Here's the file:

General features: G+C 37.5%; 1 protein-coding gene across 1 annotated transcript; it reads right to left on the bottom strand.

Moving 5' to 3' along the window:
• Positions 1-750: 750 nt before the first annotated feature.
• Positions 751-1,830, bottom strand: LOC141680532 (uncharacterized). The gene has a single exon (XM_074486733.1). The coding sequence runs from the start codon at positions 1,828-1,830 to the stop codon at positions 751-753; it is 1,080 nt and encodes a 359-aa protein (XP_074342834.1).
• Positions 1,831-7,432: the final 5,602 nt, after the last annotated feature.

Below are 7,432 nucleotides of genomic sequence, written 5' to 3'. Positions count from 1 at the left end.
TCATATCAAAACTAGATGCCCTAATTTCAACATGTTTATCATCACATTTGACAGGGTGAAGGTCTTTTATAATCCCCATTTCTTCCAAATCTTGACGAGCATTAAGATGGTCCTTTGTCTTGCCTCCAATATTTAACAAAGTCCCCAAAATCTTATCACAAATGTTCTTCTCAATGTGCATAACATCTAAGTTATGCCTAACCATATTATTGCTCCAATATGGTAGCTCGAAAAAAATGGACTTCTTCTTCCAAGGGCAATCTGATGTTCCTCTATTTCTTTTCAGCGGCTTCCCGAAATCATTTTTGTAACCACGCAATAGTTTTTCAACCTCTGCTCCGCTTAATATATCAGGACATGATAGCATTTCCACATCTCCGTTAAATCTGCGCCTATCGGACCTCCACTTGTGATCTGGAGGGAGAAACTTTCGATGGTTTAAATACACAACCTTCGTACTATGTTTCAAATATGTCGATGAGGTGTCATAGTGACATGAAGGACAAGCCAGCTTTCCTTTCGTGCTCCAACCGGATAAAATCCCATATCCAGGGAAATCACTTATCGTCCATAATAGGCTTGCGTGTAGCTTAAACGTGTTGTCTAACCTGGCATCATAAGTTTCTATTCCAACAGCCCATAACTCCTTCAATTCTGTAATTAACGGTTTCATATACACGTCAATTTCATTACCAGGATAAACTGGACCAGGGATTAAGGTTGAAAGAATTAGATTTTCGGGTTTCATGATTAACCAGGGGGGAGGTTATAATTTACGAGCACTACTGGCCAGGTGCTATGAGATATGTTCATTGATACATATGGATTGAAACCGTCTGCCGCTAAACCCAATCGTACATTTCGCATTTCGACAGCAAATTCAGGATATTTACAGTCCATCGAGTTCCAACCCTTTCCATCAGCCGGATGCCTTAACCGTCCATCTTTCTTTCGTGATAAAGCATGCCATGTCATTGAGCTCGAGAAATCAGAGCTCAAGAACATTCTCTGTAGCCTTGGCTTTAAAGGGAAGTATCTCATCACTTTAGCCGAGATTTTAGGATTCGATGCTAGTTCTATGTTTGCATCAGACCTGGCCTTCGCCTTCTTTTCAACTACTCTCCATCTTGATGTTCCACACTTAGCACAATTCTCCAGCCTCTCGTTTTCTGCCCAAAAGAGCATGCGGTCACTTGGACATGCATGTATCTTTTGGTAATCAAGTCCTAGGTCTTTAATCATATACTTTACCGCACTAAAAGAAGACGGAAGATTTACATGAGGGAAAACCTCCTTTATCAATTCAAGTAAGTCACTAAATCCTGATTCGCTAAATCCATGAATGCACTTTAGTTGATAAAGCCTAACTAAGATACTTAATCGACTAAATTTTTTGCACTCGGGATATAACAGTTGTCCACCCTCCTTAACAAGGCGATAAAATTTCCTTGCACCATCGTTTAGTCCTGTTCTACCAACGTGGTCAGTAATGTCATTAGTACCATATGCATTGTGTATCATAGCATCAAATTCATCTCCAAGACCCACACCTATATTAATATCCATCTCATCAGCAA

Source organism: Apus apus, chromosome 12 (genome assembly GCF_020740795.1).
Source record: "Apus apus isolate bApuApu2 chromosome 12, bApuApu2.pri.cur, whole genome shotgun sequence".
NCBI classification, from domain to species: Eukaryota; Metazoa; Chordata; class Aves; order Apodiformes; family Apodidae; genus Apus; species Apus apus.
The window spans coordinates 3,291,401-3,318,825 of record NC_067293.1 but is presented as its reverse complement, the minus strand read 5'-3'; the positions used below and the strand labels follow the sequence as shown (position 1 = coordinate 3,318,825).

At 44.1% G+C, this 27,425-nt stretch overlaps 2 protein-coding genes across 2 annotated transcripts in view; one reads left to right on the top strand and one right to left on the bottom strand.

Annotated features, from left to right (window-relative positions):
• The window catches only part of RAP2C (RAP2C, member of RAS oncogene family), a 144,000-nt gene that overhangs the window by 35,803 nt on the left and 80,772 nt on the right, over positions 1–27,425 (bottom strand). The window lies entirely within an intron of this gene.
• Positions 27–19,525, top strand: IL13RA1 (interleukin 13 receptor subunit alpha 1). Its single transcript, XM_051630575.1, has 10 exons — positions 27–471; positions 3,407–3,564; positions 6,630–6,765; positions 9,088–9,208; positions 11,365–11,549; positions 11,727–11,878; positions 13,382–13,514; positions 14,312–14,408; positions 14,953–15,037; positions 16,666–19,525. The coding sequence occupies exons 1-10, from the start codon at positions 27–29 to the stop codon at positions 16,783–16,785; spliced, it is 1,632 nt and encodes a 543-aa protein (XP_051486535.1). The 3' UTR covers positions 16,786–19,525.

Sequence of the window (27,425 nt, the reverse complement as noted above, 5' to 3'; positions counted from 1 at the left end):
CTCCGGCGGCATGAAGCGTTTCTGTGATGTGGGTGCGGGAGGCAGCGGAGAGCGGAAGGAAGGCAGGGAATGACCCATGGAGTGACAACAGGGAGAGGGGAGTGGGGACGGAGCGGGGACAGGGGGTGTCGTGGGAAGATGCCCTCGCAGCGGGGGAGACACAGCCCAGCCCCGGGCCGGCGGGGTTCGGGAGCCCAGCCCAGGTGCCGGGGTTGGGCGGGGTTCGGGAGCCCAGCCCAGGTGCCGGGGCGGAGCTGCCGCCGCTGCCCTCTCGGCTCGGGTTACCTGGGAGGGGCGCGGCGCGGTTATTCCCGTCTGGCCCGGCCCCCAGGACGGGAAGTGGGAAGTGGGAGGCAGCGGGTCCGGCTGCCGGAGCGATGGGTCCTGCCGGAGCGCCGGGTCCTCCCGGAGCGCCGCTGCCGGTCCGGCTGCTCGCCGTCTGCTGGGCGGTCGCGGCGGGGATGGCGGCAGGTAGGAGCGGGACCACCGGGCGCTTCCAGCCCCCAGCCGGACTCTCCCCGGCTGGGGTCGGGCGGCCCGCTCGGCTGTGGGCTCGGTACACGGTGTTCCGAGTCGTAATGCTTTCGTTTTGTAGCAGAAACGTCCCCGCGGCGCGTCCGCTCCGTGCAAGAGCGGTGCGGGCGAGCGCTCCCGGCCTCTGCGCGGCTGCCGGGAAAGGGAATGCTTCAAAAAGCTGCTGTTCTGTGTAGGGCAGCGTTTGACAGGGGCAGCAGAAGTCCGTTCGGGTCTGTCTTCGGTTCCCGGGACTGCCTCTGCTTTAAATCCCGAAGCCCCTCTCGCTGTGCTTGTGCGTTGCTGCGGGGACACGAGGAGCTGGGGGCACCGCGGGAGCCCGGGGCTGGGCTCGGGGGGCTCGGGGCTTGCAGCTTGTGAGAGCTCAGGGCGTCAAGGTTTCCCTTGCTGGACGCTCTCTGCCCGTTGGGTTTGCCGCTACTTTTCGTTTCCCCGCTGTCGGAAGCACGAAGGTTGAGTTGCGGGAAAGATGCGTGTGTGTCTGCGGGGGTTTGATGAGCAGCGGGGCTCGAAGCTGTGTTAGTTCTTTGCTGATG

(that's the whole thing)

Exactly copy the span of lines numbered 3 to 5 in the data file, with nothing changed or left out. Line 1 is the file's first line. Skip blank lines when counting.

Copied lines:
• Positions 1-750: 750 nt before the first annotated feature.
• Positions 751-1,830, bottom strand: LOC141680532 (uncharacterized). The gene has a single exon (XM_074486733.1). The coding sequence runs from the start codon at positions 1,828-1,830 to the stop codon at positions 751-753; it is 1,080 nt and encodes a 359-aa protein (XP_074342834.1).
• Positions 1,831-7,432: the final 5,602 nt, after the last annotated feature.